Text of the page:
Next Article in Journal
Survivorship During Starvation for Cimex lectularius L.
Next Article in Special Issue
The Invertebrate Life of New Zealand: A Phylogeographic Approach
Previous Article in Journal
Moving From the Old to the New: Insecticide Research on Bed Bugs since the Resurgence
Previous Article in Special Issue
Speciation, Divergence, and the Origin of Gryllus rubens: Behavior, Morphology, and Molecules
Article Menu

Export Article

Open AccessReview
Insects 2011, 2(2), 218-231; doi:10.3390/insects2020218

Phylogeography of the Cactophilic Drosophila and Other Arthropods Associated with Cactus Necroses in the Sonoran Desert

1
Centro de Investigación en Alimentación y Desarrollo, A.C., Unidad Guaymas, Apartado Postal 284, Guaymas, Sonora 85480, México
2
Division of Biological Sciences, University of California, San Diego, La Jolla, CA 92093, USA
*
Author to whom correspondence should be addressed.
Received: 19 March 2011 / Revised: 23 April 2011 / Accepted: 3 May 2011 / Published: 5 May 2011
(This article belongs to the Special Issue Phylogeographic Syntheses)
View Full-Text   |   Download PDF [340 KB, 11 July 2011; original version 5 May 2011]   |  

Abstract

Studies on the population genetics, phylogenetic relationships, systematics and evolution of arthropods that inhabit necrotic tissue of cacti in the Sonoran Desert of North America are reviewed. These studies have focused upon several species of insects (orders Diptera and Coleoptera) and arachnids (order Pseudoscorpiones). For most taxa studied, little genetic structure and high dispersal ability are found in populations inhabiting the mainland and Baja California peninsula regions of the Sonoran Desert, consistent with the availability of the rotting cactus microhabitat which is patchily distributed and ephemeral. There is evidence, however, that the Gulf of California, which bisects the Sonoran Desert, has played a role in limiting gene flow and promoting speciation in several taxa, including histerid beetles, whereas other taxa, especially Drosophila nigrospiracula and D. mettleri, apparently are able to freely cross the Gulf, probably by taking advantage of the Midriff Islands in the northern Gulf as dispersal “stepping stones”. Genetic evidence has also been found for historical population expansions dating to the Pleistocene and late Pliocene in several taxa. Overall, these studies have provided important insights into how arthropods with different life history traits, but generally restricted to a necrotic cactus microhabitat, have evolved in an environmentally harsh and tectonically active region. In addition, they suggest some taxa for further, and more detailed, hypothesis driven studies of speciation. View Full-Text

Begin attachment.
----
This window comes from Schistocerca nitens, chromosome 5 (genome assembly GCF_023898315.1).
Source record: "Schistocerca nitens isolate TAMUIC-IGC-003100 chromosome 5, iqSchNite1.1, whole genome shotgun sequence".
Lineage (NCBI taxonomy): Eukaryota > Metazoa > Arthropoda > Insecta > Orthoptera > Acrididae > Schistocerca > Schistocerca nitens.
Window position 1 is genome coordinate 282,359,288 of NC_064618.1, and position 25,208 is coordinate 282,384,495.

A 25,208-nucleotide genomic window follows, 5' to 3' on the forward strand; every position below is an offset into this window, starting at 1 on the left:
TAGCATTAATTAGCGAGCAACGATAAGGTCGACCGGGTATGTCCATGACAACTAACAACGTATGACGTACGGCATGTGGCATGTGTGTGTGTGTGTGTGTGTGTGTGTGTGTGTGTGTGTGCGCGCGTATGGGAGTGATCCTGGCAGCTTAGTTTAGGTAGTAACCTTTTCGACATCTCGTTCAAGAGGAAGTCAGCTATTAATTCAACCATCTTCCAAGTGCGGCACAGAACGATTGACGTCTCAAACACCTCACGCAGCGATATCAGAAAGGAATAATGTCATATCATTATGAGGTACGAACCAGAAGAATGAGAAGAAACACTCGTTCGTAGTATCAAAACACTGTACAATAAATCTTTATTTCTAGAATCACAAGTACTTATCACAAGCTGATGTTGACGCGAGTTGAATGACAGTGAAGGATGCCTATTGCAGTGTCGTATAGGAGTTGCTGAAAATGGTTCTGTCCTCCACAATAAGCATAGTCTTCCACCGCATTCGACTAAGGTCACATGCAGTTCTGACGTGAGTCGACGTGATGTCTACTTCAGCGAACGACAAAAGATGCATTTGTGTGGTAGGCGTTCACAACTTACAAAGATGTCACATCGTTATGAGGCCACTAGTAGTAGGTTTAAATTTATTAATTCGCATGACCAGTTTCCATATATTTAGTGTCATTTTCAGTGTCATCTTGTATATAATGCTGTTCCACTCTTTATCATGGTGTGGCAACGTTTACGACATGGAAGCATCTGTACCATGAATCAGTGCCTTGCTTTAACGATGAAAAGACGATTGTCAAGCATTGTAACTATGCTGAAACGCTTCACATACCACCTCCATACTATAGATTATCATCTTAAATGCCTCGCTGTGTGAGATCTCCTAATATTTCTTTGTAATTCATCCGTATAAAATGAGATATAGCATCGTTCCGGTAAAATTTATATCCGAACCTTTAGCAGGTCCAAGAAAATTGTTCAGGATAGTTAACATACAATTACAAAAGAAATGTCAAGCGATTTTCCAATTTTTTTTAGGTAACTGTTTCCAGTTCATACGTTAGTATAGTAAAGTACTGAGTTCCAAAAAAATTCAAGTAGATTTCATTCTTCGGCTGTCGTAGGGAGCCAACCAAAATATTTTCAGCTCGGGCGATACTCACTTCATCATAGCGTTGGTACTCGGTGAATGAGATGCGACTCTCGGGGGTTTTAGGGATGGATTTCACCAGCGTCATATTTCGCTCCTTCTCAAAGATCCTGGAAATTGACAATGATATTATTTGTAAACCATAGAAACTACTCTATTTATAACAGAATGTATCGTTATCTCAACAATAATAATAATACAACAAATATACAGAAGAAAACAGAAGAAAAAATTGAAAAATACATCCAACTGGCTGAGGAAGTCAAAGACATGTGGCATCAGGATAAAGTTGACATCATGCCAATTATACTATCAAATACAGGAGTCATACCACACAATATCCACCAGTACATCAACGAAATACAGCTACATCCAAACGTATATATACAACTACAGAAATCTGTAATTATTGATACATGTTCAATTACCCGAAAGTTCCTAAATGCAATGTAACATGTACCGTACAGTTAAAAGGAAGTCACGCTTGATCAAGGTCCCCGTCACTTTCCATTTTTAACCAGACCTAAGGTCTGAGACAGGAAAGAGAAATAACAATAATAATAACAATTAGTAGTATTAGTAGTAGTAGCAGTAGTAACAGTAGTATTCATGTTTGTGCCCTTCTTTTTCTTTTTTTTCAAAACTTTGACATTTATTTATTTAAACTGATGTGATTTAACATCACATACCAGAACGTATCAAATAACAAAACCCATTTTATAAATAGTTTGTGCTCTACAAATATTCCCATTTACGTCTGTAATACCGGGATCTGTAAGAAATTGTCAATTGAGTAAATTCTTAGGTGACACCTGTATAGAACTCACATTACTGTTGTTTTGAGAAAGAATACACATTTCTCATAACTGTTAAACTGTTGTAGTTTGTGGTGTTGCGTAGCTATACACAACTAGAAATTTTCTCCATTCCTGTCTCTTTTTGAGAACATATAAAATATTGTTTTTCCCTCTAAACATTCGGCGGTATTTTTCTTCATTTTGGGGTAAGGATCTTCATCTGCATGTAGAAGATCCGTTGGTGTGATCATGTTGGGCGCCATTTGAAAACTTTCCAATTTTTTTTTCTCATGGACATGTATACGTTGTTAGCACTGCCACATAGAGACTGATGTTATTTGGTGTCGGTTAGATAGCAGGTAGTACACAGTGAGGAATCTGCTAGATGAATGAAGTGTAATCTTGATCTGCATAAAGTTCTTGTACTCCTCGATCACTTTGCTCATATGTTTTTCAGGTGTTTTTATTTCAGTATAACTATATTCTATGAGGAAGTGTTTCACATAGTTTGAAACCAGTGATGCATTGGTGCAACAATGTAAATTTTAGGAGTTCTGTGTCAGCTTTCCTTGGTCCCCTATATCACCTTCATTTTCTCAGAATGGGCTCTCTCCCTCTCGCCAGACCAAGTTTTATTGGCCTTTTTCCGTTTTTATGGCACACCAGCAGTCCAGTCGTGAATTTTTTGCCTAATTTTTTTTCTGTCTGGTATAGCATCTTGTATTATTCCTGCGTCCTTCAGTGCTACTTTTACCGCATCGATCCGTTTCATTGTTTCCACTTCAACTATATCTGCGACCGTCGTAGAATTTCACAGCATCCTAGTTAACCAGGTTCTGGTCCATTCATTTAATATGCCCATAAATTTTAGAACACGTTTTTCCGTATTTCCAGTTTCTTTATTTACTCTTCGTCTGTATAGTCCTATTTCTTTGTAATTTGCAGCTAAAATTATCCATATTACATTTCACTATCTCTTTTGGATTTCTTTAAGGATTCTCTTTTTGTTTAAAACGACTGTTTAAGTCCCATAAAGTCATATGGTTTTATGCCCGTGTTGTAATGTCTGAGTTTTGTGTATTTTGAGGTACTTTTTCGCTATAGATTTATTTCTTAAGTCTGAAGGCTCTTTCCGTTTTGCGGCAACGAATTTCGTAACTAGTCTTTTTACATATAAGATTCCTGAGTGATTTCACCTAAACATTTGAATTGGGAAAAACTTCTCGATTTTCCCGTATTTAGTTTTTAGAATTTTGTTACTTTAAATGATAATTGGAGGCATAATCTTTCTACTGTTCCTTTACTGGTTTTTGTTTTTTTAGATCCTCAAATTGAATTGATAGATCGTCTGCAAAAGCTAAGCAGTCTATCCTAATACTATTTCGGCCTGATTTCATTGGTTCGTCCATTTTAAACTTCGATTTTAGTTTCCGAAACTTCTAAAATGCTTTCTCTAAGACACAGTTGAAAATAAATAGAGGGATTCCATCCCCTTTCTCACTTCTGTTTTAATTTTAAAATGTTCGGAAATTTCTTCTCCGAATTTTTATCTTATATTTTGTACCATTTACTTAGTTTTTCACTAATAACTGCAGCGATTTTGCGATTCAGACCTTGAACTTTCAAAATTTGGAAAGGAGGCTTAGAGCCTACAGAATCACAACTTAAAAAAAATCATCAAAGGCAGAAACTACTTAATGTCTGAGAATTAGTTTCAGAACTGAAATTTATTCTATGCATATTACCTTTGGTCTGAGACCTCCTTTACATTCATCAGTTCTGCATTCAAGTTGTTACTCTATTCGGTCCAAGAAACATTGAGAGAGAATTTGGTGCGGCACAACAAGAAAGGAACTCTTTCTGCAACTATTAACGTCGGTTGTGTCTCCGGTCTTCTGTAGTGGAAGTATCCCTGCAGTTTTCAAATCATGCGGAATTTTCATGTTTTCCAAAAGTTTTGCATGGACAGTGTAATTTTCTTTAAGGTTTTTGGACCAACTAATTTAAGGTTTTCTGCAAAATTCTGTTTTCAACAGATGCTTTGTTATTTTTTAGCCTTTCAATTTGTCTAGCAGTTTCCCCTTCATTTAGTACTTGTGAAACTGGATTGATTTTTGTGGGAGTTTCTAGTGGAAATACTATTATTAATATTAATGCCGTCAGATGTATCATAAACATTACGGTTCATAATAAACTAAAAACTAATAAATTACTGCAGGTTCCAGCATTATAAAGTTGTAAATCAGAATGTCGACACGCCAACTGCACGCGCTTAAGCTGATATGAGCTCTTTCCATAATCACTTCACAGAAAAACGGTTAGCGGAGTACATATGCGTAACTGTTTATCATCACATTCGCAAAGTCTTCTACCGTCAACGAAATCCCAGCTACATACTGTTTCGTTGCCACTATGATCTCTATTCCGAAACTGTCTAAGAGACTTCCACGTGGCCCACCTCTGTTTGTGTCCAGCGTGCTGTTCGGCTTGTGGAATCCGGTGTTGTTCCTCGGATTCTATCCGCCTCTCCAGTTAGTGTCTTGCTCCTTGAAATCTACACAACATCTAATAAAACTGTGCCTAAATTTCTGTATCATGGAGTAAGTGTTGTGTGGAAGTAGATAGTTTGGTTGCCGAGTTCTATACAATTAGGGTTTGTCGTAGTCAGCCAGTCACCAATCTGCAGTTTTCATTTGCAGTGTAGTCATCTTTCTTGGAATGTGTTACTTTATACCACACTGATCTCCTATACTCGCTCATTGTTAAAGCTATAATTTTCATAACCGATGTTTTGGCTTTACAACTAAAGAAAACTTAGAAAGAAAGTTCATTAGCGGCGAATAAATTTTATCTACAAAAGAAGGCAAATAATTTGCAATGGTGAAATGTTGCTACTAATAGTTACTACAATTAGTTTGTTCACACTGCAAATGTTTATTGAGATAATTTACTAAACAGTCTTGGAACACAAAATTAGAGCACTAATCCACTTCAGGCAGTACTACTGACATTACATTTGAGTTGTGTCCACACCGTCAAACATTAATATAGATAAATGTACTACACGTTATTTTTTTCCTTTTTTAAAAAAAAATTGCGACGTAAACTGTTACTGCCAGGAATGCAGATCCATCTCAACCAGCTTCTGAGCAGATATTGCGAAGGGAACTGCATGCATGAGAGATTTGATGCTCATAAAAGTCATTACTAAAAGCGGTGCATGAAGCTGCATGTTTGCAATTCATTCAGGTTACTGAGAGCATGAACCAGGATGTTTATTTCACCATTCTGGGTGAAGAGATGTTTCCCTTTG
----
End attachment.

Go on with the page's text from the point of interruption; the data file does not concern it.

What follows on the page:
Keywords: Coleoptera; Diptera; Gulf of California; historical demography; population structure; Pseudoscorpiones; speciation; vicariance Coleoptera; Diptera; Gulf of California; historical demography; population structure; Pseudoscorpiones; speciation; vicariance
Figures

This is an open access article distributed under the Creative Commons Attribution License (CC BY 3.0).

Scifeed alert for new publications

Never miss any articles matching your research from any publisher
  • Get alerts for new papers matching your research
  • Find out the new papers from selected authors
  • Updated daily for 49'000+ journals and 6000+ publishers
  • Define your Scifeed now

SciFeed Share & Cite This Article

MDPI and ACS Style

Pfeiler, E.; Markow, T.A. Phylogeography of the Cactophilic Drosophila and Other Arthropods Associated with Cactus Necroses in the Sonoran Desert. Insects 2011, 2, 218-231.

Show more citation formats Show less citations formats

Related Articles

Article Metrics

Article Access Statistics

1

Comments

[Return to top]
Insects EISSN 2075-4450 Published by MDPI AG, Basel, Switzerland RSS E-Mail Table of Contents Alert
Back to Top